I would invest half in my retirement savings and donate 10% to charity. With the remaining $200,000, I would travel the world for a year.
Do you consider yourself a successful entrepreneur right now? If not, what’s it going take to make you feel successful?
I do consider myself successful in that I have made the leap into entrepreneurship and put everything into Money Crashers that I could. However, by no means am I content with my current situation. My ultimate goal is to continue to grow Money Crashers, our team, and the community.
Website you couldn’t live without and why?
The one I couldn’t live without is Entrepreneur. I’ve been a subscriber to that website since my business started. It provided me with plenty of tips and strategies when I was first starting out, and I still find valuable information there today. One of my favorite features is the “Ask a Question” section. Readers can simply post a question about anything related to small business and entrepreneurship, and it’s answered by one of Entrepreneur’s experts. Almost every time I’ve asked a question, the response has been quite helpful.
Mobile App you’re in love with and why?
My favorite mobile app is RedLaser. It has revolutionized my shopping experience. I can instantly find the best price on just about any product that has a bar code just by scanning it with my iPhone. I’ve saved lots of money on products from groceries to small electronics.
iOS or Android?
I’ve always owned Apple products, so my choice here is iOS. The quality of the apps is better and there are more available. I also like the Apple calendar better than the one offered by Android, and I think Siri is far better than any other available virtual assistant.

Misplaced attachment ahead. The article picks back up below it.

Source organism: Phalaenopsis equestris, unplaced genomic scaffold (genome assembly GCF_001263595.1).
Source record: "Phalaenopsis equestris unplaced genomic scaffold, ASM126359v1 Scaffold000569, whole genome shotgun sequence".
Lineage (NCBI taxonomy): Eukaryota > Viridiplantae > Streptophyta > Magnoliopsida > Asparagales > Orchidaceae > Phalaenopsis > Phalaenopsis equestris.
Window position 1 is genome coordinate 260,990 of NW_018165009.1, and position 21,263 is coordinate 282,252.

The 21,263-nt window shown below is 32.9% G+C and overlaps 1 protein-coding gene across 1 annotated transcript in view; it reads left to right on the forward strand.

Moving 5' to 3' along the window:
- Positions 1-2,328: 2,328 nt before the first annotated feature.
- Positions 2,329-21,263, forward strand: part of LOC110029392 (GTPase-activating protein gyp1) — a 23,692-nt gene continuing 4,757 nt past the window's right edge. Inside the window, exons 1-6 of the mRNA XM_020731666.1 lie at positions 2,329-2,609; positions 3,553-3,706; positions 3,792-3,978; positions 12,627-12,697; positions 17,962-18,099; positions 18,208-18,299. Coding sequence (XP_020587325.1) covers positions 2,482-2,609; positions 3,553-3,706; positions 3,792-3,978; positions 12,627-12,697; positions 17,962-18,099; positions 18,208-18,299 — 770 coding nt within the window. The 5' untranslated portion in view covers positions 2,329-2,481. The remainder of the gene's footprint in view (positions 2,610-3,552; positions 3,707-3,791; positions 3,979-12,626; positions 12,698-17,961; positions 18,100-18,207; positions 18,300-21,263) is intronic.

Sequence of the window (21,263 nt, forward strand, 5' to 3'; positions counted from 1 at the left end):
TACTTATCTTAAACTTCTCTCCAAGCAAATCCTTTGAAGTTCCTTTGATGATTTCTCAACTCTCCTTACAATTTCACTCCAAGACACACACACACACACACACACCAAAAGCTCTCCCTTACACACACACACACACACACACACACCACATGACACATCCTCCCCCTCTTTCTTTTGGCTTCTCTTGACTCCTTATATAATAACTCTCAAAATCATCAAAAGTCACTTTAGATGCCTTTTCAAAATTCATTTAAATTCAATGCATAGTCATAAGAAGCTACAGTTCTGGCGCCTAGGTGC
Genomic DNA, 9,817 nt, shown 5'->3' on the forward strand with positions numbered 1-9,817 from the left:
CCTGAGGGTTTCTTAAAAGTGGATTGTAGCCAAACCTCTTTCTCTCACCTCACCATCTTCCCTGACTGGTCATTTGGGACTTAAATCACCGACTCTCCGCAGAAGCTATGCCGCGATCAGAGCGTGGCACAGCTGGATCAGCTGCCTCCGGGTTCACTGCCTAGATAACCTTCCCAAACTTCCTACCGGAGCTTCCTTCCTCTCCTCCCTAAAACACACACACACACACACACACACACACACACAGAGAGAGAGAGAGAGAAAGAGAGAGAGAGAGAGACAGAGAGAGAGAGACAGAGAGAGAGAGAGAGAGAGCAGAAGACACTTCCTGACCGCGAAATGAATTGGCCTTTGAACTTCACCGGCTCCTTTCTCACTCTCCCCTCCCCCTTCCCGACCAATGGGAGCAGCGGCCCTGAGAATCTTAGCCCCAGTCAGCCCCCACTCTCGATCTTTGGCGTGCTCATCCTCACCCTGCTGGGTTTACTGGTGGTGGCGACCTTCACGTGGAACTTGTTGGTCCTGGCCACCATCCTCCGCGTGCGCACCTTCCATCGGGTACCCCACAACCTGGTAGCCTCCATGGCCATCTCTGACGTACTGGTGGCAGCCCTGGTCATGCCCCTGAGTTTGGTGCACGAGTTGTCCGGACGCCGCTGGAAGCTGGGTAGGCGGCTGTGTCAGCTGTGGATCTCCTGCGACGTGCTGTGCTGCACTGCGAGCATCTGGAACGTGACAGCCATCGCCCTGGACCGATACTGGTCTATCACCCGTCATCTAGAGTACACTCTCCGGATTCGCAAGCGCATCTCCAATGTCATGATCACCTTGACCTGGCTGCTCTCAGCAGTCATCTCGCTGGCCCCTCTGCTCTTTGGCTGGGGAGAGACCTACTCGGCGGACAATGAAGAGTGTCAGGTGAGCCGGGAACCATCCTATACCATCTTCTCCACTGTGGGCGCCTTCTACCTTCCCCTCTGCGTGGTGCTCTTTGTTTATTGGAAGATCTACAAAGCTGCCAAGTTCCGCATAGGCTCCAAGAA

What’s the greatest thing about Money Crashers?
The best thing about my personal finance website is that we have a commitment to quality and accurate information. The Internet is filled with misinformation, but one way that we’ve been able to build such a robust subscriber base is that our readers know they can trust the information found on our website.
Where can our readers reach out to you?
We are actively involved on Facebook, and our Twitter handle is @MoneyCrashers. Also, we recently completed a tool that took us over a year to put together: the Top Personal Finance Blogs list. It’s been a great resource for readers and bloggers alike to find out about other sites in our community.
Thanks, Andrew! I’ll definitely be spending a few hours on Money Crashers today to grab some tips, advice, and anything else that will help make my bank account grow. I suggest you all do too.